and secondary level with science education. liz: how do we get people to be interested in science and engineering? >> it takes good curriculum, good teachers and good schools. as we all know, teachers can make all the difference in turning on student curiosity. it really takes a whole number of things to really come together. liz: how to look at what is happening today? unemployment dropped to 7.8%. on the surface, it looks good, some people question it. what do you see out there in the trenches as a business leader? >> well, in all honesty, there are a lot of people who are unemployed, there are actually quite a few who are underemployed. there is no question the economy is not creating as many good, solid high-paying jobs. liz: they always ask business people what the problem is and they say uncertainty. >> i do not think it is as much uncertainty. you have to have an increase in demand of your products that justify the need for more manufacturing, more employees and there is a point in fact for us in 2012 our volume is less than it was last year. there is not a lot of justifica
of the new england institute for cognitive science, and he is cofounder of the new england institute for cognitive science, an evolutionary study. religious studies at the university of very good. he's been an unflagging student of how human beings make their way in the world, even though that way is often not pretty. he challenges each reader to tinker with their own wiring, to be aware, and he hopes to do better. for his profound insights into the human condition and into the conditions, some humans play some others, we present him the anisfield-wolf book award for nonfiction. [applause] ♪ the night this is wonderful and i deeply appreciate the fact that such a distinguished jury read my book, much less thought it worthy of this great honor. in a moment i am going to read you an excerpt from "less than human," which deals the course of the atrocities of the past. but i think it is useful to remind ourselves that the plaintiff considering atrocities that the path is to make a better future. if we can understand what has driven us to do the terrible thing we've done to our fellow h
to believe that science reduces humanity, that science gives you a bleak, cold, empty, barren view of the universe and of life. quite the contrary. science is enriching and fulfilling. what's going to happen when i die? if i met god, the unlikely event after i died, i think the first thing i would say is which one are you? are you zeuss, are you thor? which god are you? why did you take such great pains to conceal yourself and hide away from us. >> and you can see more fascinating interviews like this one online at our website, go to cnn.com/video and search red chair. up next, a story involving yard sales, a space launch and bobble head of president obama. can you figure it out? now from the maker of splenda sweeteners, discover nectresse. the only 100% natural, no-calorie sweetener made from the goodness of fruit. the rich, sweet taste of sugar. nothing artificial. ♪ it's all that sweet ever needs to be. new nectresse. sweetness naturally. how they'll live tomorrow. for more than 116 years, ameriprise financial has worked for their clients' futures. helping millions of american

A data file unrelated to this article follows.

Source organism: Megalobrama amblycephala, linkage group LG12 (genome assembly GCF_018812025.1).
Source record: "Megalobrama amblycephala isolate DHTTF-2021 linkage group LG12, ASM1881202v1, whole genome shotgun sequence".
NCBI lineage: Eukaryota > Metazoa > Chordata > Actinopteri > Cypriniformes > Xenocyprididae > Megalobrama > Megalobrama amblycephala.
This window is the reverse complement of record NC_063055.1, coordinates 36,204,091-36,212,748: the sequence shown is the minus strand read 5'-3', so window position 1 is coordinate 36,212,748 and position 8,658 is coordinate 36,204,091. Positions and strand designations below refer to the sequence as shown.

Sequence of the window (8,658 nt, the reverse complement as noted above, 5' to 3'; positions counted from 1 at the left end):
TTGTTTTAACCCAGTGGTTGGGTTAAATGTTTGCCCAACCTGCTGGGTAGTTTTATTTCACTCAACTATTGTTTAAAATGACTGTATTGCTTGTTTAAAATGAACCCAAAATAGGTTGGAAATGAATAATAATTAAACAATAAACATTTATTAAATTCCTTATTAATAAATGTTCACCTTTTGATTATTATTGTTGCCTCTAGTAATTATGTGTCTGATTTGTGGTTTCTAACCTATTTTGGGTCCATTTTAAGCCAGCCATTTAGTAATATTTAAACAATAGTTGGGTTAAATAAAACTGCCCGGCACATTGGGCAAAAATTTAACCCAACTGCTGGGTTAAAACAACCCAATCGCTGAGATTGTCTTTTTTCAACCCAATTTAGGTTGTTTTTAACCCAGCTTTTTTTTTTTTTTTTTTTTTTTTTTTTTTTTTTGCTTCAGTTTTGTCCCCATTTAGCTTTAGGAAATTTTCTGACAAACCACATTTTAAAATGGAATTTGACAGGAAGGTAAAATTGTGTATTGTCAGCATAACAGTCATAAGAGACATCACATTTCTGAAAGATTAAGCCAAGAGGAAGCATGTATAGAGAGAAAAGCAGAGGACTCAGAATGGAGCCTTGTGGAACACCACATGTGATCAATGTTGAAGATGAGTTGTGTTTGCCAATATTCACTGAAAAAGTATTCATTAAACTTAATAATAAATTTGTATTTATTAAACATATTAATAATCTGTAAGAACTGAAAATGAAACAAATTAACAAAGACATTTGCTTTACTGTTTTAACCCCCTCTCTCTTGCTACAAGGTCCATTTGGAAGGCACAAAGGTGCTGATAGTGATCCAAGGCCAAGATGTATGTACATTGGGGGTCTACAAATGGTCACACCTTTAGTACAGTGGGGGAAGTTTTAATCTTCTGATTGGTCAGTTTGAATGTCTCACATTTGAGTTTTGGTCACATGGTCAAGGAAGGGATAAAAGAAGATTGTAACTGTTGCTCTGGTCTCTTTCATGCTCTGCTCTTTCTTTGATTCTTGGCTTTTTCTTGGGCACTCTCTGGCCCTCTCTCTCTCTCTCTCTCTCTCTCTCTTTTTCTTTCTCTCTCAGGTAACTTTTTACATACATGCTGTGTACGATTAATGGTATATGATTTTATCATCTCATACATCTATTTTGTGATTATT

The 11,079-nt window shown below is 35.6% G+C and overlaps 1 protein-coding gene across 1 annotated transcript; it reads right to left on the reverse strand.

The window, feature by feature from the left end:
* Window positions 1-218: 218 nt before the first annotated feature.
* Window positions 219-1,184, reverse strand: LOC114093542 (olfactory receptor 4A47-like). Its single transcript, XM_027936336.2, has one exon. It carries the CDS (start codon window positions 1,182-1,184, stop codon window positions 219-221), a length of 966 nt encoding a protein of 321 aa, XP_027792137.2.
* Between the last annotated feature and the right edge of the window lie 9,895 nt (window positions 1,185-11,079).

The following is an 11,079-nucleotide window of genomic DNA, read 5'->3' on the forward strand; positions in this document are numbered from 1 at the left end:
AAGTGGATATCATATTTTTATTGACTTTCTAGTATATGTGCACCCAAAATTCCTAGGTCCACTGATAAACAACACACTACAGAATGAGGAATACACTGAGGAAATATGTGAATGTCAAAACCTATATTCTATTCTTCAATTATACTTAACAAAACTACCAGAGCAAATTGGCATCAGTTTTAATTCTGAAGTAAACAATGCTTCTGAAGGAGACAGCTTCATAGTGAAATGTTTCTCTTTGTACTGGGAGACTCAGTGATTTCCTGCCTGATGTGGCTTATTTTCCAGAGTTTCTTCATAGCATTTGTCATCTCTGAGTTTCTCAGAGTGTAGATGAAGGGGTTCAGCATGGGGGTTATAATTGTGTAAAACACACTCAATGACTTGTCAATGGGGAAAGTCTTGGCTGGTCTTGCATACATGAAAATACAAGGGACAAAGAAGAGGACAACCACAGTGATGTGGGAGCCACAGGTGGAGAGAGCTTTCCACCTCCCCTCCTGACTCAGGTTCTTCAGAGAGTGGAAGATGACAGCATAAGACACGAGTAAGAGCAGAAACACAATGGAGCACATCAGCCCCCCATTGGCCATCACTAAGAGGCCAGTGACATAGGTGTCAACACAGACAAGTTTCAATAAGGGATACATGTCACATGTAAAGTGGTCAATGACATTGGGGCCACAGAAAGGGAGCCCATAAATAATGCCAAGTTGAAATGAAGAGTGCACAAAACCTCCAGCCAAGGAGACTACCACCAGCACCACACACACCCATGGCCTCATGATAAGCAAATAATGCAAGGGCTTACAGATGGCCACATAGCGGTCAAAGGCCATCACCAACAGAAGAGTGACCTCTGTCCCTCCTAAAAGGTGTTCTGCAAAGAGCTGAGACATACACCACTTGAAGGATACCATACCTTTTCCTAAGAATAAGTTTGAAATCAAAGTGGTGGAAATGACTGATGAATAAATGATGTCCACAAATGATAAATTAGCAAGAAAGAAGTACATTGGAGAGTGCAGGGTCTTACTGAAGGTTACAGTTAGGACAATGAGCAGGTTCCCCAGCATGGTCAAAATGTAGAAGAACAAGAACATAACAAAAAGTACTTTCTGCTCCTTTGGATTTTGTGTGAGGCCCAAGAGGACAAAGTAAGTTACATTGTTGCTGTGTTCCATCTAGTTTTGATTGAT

of marine science says the pace of damages kicking up. cyclones of predatory starfish are the main causes along with: gas shipments and global warming. >> coral reefs provide the breeding ground for countless species of fish. the great barrier reef is no exception. commercial fishing is now mostly banned across much of the area. three 6 cents more than 2,600 kilometers along the us trillion coast. the northern part of the refinements largely intact. it is the southern part scientists are worried about. severe storms are said to have cost nearly 50 percent -- said to have caused nearly 50% of the damage. a further 40% was caused by starfish that feed on the coral. one species, the crown of thorns, has proven especially deadly for the coral cover. >> we believe if we can take action on one of the things we can directly control, the crown of thorns starfish, it may leave the reef in a position where it can better withstand some of the climatic impact spite cyclone and coral bleaching. >> regardless of what is causing the damage, brain biologists say action needs to be taken now to save the r
to hire another 100,000 new math and science teachers. and create 2 million more slots in our community colleges so that people can get trained for the jobs that are out there right now. and i want to make sure that we keep tuition low, for our young people. when it comes to our tax code, governor romney and i both agree that our corporate tax rate is too high. so i want to lower it, particularly for manufacturing, taking it down to 25%. but i also want to close those loopholes that are giving incentives for companies that are shipping jobs overseas, i want to provide tax breaks for companies that are investing here in the united states, on energy, governor romney and i both agree, we have to boost american energy production. and oil and natural gas production are higher than they have been in years. but i also believe that we have to look at the energy source of the future, like wind, solar and bio-fuels and make those investments. so all of this is possible. now, in order foritous do it, we to have to close our deficit. one of the think thises i am sure we will be discussing is how do